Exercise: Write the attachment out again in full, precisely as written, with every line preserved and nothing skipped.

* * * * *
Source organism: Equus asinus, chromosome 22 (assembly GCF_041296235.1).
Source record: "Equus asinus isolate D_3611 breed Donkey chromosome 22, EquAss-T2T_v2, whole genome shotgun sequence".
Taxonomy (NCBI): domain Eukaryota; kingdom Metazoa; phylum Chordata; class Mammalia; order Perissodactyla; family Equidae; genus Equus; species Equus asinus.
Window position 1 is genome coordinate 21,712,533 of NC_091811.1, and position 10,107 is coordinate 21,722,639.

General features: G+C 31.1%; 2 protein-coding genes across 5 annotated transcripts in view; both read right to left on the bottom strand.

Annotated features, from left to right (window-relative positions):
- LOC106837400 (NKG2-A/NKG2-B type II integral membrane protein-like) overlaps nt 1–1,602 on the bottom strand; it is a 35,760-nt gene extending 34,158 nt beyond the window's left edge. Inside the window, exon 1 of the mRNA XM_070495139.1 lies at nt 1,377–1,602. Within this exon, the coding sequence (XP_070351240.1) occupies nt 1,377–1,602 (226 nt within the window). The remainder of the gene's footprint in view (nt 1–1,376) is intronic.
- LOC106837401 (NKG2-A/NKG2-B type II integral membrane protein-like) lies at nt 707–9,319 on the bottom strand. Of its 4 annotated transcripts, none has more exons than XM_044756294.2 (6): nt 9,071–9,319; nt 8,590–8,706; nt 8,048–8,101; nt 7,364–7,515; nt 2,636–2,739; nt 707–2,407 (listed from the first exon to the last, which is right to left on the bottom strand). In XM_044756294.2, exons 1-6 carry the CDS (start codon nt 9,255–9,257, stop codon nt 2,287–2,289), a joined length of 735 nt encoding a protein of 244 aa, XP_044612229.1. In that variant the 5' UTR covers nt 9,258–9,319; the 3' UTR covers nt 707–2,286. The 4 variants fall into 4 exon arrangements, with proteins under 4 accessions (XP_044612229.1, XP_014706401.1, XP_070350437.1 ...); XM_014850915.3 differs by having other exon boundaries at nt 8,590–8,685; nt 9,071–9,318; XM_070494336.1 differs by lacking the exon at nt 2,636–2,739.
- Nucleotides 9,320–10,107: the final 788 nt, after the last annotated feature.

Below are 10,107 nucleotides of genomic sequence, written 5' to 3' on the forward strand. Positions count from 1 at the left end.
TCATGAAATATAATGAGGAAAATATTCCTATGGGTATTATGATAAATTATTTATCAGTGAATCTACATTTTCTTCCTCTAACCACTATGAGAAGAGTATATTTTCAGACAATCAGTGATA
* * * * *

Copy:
Source organism: Equus asinus, chromosome 22 (assembly GCF_041296235.1).
Source record: "Equus asinus isolate D_3611 breed Donkey chromosome 22, EquAss-T2T_v2, whole genome shotgun sequence".
Taxonomy (NCBI): domain Eukaryota; kingdom Metazoa; phylum Chordata; class Mammalia; order Perissodactyla; family Equidae; genus Equus; species Equus asinus.
Window position 1 is genome coordinate 21,712,533 of NC_091811.1, and position 10,107 is coordinate 21,722,639.

General features: G+C 31.1%; 2 protein-coding genes across 5 annotated transcripts in view; both read right to left on the bottom strand.

Annotated features, from left to right (window-relative positions):
- LOC106837400 (NKG2-A/NKG2-B type II integral membrane protein-like) overlaps nt 1–1,602 on the bottom strand; it is a 35,760-nt gene extending 34,158 nt beyond the window's left edge. Inside the window, exon 1 of the mRNA XM_070495139.1 lies at nt 1,377–1,602. Within this exon, the coding sequence (XP_070351240.1) occupies nt 1,377–1,602 (226 nt within the window). The remainder of the gene's footprint in view (nt 1–1,376) is intronic.
- LOC106837401 (NKG2-A/NKG2-B type II integral membrane protein-like) lies at nt 707–9,319 on the bottom strand. Of its 4 annotated transcripts, none has more exons than XM_044756294.2 (6): nt 9,071–9,319; nt 8,590–8,706; nt 8,048–8,101; nt 7,364–7,515; nt 2,636–2,739; nt 707–2,407 (listed from the first exon to the last, which is right to left on the bottom strand). In XM_044756294.2, exons 1-6 carry the CDS (start codon nt 9,255–9,257, stop codon nt 2,287–2,289), a joined length of 735 nt encoding a protein of 244 aa, XP_044612229.1. In that variant the 5' UTR covers nt 9,258–9,319; the 3' UTR covers nt 707–2,286. The 4 variants fall into 4 exon arrangements, with proteins under 4 accessions (XP_044612229.1, XP_014706401.1, XP_070350437.1 ...); XM_014850915.3 differs by having other exon boundaries at nt 8,590–8,685; nt 9,071–9,318; XM_070494336.1 differs by lacking the exon at nt 2,636–2,739.
- Nucleotides 9,320–10,107: the final 788 nt, after the last annotated feature.

Below are 10,107 nucleotides of genomic sequence, written 5' to 3' on the forward strand. Positions count from 1 at the left end.
TCATGAAATATAATGAGGAAAATATTCCTATGGGTATTATGATAAATTATTTATCAGTGAATCTACATTTTCTTCCTCTAACCACTATGAGAAGAGTATATTTTCAGACAATCAGTGATA